Short term and temporary plans such as offering subsidies to different sectors only because its suits political interests of the party in power – in present case the PML-N – is as deficient as not investing on right places such as different components of human development. There is no focus on climate change when the country remains vulnerable to the threat in the form of challenges related to food security and migration. According to a recent study, water scarcity is a bigger threat to Pakistan’s security than terrorism. The same study concludes that Pakistan’s water shortage is so acute that the country is likely to run dry by 2025. The rapidly depleting natural water resources and wastefulness is similarly leaving a negative impact on the agriculture sector: the sector continues to record negative growth in terms of meeting national food requirements and reducing export levels. Furthermore, challenges related to the rapid rise of population, growing imbalance in distribution of wealth and opportunities and rampant corruption also remain among bigger challenges that need immediate attention.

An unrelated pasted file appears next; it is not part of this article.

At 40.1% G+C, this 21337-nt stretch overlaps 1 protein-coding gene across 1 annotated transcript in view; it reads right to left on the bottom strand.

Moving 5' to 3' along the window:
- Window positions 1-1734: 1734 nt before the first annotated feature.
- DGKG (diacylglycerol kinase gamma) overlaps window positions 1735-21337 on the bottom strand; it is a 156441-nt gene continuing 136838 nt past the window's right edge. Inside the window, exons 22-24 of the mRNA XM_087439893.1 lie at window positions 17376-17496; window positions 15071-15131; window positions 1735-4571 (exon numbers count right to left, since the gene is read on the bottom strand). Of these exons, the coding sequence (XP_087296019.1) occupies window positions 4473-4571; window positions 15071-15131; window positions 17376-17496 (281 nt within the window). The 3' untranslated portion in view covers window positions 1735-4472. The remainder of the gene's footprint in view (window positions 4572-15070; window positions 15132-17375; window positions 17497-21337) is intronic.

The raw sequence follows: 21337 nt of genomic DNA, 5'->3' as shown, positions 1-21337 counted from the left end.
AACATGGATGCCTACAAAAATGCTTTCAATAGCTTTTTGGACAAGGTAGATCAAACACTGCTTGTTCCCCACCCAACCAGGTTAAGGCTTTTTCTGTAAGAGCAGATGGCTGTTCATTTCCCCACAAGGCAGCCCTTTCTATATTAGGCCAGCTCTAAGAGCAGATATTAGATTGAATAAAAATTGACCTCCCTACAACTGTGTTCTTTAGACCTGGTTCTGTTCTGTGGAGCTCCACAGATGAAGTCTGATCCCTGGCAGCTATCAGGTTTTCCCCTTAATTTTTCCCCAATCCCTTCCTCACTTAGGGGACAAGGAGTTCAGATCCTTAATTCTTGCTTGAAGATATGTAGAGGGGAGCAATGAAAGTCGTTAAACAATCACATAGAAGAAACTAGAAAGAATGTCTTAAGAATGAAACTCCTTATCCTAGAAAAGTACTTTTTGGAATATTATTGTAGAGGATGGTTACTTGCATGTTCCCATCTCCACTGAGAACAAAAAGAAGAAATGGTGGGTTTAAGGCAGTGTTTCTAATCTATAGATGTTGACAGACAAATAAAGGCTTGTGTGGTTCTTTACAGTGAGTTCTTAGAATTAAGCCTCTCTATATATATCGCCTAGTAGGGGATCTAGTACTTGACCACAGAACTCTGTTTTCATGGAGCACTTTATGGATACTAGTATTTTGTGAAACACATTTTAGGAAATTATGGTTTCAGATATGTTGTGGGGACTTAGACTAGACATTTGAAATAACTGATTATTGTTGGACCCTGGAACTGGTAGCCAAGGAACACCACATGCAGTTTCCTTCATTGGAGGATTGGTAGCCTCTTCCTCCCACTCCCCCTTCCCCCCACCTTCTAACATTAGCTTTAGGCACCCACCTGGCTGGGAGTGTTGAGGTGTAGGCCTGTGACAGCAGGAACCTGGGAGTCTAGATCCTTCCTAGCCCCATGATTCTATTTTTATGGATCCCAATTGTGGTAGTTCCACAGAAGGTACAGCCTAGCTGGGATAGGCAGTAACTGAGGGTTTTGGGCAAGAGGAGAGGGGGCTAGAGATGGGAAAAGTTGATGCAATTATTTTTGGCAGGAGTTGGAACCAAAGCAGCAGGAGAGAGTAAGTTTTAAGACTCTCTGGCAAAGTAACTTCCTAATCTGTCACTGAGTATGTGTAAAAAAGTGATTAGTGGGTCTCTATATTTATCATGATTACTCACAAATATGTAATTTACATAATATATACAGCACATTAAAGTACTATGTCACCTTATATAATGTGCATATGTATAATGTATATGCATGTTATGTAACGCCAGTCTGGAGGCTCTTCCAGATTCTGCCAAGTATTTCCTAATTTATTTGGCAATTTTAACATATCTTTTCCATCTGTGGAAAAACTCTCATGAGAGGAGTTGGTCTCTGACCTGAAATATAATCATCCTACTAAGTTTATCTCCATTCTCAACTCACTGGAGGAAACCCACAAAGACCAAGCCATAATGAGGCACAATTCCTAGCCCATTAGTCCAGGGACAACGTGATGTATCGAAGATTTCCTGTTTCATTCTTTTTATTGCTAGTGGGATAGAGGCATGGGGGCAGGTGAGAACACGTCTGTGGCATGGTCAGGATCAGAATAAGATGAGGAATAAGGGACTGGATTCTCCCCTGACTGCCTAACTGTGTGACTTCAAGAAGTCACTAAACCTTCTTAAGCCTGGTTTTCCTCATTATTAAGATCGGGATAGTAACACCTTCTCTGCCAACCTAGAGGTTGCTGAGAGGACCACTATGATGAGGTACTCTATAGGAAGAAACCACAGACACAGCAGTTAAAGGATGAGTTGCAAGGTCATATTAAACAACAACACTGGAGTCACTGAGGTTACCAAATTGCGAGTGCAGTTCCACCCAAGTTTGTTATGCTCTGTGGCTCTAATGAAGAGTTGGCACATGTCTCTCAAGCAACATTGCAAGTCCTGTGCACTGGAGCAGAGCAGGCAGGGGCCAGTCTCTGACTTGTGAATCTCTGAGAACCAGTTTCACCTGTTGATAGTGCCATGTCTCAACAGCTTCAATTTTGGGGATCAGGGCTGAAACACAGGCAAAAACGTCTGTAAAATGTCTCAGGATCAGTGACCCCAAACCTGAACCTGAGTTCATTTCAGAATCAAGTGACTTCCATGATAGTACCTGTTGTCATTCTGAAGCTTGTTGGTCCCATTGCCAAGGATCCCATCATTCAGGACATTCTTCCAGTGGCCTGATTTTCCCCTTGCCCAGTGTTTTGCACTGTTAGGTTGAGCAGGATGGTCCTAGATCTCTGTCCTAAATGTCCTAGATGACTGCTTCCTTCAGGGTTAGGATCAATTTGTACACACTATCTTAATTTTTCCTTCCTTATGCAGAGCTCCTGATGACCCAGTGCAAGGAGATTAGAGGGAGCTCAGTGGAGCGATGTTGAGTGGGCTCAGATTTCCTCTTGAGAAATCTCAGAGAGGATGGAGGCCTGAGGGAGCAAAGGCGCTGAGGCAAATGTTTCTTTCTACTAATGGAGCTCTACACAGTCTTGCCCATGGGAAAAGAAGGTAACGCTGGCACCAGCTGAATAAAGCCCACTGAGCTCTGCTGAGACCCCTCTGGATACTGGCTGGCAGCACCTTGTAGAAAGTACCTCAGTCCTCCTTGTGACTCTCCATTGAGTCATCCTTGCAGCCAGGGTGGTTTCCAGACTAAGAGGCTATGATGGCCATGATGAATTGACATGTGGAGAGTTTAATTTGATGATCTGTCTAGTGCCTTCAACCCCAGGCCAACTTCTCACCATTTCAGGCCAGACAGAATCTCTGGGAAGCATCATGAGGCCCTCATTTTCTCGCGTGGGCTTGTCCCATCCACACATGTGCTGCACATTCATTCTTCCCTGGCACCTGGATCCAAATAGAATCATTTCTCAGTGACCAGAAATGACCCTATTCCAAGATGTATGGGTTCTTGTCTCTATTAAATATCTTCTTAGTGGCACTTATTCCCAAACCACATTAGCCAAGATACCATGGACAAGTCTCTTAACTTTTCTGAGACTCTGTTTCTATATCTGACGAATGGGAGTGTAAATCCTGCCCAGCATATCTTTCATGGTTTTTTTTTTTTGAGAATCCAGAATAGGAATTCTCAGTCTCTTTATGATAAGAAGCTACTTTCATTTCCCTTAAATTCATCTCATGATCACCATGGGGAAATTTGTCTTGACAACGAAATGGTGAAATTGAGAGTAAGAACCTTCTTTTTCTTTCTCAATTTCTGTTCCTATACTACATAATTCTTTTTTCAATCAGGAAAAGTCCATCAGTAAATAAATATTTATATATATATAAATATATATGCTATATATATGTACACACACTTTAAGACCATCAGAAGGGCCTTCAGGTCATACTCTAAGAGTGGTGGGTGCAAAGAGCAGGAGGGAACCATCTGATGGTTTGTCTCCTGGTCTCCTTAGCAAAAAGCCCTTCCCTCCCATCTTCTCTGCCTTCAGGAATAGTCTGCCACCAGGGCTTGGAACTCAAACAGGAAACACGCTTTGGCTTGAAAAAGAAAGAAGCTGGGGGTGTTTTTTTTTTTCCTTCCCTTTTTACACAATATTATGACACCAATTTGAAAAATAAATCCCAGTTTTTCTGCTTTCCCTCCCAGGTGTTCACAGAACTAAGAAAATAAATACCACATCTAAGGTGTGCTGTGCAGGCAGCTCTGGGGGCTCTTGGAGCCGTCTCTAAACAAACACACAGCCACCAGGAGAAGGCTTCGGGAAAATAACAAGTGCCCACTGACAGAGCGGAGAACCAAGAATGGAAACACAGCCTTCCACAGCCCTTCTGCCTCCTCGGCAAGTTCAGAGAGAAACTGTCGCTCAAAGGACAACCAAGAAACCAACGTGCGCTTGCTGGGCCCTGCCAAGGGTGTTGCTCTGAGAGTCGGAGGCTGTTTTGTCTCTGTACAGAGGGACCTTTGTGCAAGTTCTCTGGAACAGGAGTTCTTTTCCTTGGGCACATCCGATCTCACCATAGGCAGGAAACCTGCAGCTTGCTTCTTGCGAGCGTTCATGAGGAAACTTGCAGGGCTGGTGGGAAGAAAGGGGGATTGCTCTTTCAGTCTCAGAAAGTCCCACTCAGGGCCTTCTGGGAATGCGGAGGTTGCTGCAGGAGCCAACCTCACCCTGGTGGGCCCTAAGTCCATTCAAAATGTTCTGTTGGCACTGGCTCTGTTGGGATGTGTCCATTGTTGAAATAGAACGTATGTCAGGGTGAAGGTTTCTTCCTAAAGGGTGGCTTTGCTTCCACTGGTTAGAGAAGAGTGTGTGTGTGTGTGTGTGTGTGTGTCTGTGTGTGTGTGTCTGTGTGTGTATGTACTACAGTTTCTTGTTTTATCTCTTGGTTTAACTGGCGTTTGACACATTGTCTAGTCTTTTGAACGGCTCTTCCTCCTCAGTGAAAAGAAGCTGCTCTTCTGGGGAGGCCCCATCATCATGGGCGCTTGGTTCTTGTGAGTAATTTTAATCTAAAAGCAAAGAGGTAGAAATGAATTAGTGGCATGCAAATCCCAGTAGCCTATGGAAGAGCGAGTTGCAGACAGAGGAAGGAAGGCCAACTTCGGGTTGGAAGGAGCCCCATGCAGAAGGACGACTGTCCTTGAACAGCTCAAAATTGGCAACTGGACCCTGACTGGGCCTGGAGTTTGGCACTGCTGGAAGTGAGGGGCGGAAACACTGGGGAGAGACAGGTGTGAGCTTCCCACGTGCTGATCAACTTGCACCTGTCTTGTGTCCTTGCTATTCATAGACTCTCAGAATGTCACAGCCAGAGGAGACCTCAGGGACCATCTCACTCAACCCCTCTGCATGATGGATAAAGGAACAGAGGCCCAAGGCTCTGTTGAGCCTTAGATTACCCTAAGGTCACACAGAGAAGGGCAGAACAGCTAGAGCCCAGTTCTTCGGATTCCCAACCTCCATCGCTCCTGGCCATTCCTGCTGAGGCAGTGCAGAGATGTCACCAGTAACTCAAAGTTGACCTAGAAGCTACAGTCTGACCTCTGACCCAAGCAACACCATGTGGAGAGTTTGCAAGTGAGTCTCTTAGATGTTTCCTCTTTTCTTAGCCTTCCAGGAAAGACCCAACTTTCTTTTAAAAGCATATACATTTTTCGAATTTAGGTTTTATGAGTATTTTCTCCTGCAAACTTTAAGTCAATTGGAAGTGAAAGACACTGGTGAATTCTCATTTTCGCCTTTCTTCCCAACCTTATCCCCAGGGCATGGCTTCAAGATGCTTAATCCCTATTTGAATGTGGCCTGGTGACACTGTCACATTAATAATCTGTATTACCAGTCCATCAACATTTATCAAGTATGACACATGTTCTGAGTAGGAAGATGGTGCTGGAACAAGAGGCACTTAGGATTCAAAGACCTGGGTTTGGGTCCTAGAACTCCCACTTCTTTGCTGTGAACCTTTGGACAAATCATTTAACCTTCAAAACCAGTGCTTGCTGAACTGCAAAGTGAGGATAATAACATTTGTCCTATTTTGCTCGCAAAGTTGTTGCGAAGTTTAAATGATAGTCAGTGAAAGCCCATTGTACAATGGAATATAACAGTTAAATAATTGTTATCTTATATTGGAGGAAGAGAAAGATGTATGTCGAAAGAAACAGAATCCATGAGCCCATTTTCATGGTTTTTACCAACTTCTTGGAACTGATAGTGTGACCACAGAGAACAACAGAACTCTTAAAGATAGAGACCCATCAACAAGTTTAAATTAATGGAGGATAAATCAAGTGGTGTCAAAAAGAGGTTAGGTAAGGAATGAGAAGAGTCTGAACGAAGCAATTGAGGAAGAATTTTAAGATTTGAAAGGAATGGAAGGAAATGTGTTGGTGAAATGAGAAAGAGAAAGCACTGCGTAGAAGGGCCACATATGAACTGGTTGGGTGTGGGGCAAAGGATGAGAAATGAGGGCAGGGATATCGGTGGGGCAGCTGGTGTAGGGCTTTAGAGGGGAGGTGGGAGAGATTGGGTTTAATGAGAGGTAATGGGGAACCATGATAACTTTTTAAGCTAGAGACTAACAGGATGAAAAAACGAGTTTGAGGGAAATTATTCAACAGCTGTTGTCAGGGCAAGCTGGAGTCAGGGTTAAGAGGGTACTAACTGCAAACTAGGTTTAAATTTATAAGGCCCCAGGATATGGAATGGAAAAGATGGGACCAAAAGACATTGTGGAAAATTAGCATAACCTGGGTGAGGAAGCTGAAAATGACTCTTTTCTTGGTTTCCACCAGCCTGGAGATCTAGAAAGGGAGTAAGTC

Unless the country’s political leadership changes its economic, political and social priorities, the masses would continue to suffer.